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Do You See What I See?

By December 12, 2012March 21st, 2014Uncategorized

Target Age class: Ages 9-12
Area of improvement: Creativity and Encouraging Exploration


Children love to be behind a camera. They will capture images of everything they see around them. There is something about capturing a moment or object’s attributes as they see it through their own eyes. Why not take their passion for photography and turn it into an opportunity for some open ended play? This do you see what I see activity will encourage your child to activate their prior knowledge, use higher level thinking skills such as evaluation, application, analysis, and synthesis; and think outside of the box when it comes to objects that they see around them on an everyday basis to help them understand that things aren’t always what they seem!

In order to inspire your child, take a few extremely close up images of common items that they would see daily in your home or in your yard. For example, you might zoom in and capture the texture of your kitchen countertop, a portion of your stained outdoor fence, or even an image of a section of your family pet’s fur! Print out each color image and see if your child is able to analyze and evaluate the image’s attributes in order to make a reasoned and practical guess about the deconstructed object image that they have in front of them.

Encourage them to think outside the box by leading a discussion about texture, lines, color, shape, and size. Begin categorizing objects around your home that could possible fit within each of these categories, based on the image your child has in front of them. For example, if you present your child with a close up image of black, furry hair from your cat, lead them in a discussion about how the image looks. Words like soft, black, and smooth should arise. Then, begin thinking out loud; categorizing other soft, black, and smooth objects you have in your home. Items like a pillow, blanket, placemat, sweater, or a pair of gloves could be some items that match this description. Finally, begin discussing each item, one by one to determine together if its texture, shape, color, and lines match the close up image. Repeat this process with every image.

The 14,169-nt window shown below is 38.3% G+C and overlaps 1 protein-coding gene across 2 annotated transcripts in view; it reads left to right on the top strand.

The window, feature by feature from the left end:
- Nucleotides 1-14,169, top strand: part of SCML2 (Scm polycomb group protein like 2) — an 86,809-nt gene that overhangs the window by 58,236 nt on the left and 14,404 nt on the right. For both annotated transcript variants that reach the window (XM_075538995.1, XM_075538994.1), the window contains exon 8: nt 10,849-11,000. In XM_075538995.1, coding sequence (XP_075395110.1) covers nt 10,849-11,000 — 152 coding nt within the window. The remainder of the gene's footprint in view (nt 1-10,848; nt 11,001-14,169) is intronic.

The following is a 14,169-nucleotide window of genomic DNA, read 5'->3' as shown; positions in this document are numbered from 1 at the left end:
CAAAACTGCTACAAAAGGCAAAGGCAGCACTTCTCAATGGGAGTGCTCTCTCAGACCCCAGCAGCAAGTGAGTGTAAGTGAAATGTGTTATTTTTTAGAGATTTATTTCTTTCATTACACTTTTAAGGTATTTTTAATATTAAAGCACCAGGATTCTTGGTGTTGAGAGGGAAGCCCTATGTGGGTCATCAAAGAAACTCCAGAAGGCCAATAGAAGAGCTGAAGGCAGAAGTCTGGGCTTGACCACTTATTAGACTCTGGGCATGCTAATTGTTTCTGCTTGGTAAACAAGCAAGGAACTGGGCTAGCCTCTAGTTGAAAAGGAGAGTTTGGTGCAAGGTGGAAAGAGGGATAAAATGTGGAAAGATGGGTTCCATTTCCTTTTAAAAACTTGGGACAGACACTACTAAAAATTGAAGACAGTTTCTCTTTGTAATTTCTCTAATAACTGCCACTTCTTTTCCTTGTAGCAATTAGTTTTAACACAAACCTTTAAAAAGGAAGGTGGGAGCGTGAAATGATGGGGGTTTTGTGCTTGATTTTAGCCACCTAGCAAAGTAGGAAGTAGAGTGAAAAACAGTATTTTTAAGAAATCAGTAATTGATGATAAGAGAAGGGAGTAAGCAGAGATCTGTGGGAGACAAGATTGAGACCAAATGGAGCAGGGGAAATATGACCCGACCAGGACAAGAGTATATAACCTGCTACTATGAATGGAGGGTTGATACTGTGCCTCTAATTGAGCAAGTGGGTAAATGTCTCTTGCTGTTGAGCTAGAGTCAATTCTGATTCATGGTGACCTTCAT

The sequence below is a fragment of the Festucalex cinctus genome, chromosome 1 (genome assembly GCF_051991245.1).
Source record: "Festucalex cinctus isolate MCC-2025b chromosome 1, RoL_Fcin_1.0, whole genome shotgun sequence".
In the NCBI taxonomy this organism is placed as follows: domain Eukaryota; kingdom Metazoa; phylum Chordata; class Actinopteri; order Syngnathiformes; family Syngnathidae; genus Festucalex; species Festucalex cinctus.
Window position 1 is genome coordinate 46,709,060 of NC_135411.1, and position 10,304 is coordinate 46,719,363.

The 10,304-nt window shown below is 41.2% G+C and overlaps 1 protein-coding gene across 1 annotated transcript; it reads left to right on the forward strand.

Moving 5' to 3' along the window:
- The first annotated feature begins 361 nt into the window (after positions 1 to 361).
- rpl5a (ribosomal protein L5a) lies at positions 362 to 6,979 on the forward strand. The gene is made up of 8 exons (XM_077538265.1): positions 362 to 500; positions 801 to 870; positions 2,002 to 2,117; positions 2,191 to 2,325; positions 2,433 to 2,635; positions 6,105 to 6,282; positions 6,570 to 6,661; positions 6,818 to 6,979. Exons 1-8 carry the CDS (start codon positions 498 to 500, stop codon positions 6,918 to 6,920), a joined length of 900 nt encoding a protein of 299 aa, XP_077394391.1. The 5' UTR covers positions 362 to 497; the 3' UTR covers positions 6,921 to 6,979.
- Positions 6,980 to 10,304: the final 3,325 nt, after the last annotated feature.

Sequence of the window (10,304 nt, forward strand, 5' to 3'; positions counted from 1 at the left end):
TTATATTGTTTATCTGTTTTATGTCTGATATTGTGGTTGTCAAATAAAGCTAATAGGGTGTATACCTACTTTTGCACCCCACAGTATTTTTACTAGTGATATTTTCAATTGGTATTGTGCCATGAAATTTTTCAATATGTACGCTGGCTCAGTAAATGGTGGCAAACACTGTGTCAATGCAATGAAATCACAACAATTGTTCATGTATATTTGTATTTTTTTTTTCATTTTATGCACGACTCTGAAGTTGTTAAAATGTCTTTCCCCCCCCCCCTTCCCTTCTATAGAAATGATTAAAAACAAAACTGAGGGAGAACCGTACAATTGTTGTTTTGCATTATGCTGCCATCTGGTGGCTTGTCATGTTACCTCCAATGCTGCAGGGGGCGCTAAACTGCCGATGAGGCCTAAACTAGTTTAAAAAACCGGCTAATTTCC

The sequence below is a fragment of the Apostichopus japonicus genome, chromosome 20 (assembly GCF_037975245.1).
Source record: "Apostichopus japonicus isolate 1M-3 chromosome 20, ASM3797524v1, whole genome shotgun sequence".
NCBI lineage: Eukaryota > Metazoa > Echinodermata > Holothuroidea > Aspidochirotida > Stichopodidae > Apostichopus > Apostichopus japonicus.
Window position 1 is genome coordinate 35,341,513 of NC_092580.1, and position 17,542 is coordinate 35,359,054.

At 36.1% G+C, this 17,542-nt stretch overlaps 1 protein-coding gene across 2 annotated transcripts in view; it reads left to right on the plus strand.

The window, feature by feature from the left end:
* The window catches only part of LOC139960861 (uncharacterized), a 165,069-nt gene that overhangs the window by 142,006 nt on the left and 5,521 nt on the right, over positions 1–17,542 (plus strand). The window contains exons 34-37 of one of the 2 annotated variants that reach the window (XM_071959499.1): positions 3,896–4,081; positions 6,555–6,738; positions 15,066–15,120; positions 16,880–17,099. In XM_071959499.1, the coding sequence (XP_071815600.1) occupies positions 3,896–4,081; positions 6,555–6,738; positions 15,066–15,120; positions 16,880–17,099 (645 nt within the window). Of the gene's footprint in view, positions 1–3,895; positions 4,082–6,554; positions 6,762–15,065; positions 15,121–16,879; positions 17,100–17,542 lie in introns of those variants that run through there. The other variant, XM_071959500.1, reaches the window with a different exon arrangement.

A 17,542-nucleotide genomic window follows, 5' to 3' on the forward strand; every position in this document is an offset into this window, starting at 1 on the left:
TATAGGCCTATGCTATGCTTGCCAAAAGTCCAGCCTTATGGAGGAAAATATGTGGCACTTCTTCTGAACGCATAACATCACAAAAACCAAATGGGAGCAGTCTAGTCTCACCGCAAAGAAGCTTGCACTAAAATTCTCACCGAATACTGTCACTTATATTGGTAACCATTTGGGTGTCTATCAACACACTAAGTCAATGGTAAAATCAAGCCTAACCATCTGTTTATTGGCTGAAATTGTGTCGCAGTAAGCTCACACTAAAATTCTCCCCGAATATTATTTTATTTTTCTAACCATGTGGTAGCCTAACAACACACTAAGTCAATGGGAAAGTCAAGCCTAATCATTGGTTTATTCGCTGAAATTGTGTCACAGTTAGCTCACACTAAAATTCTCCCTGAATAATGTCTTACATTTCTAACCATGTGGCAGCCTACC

Next, hand your child the camera (after teaching them how to focus and zoom) and allow them to explore the inside and outside of your home, looking for everyday items to capture. At first, have them capture 5 images and then build on the amount they capture over time. Now, it’s your turn to be the guesser and try to guess the object photographed through the eyes of your child. Encourage your child to use their creativity and verbal skills to describe and categorize each image to help you make a reasoned and informed decision regarding the mystery image.

This activity is valuable to an older child’s creative and curious side. This form of exploratory play helps them access higher level thinking strategies and skills and applies them in a creative and artistic way.

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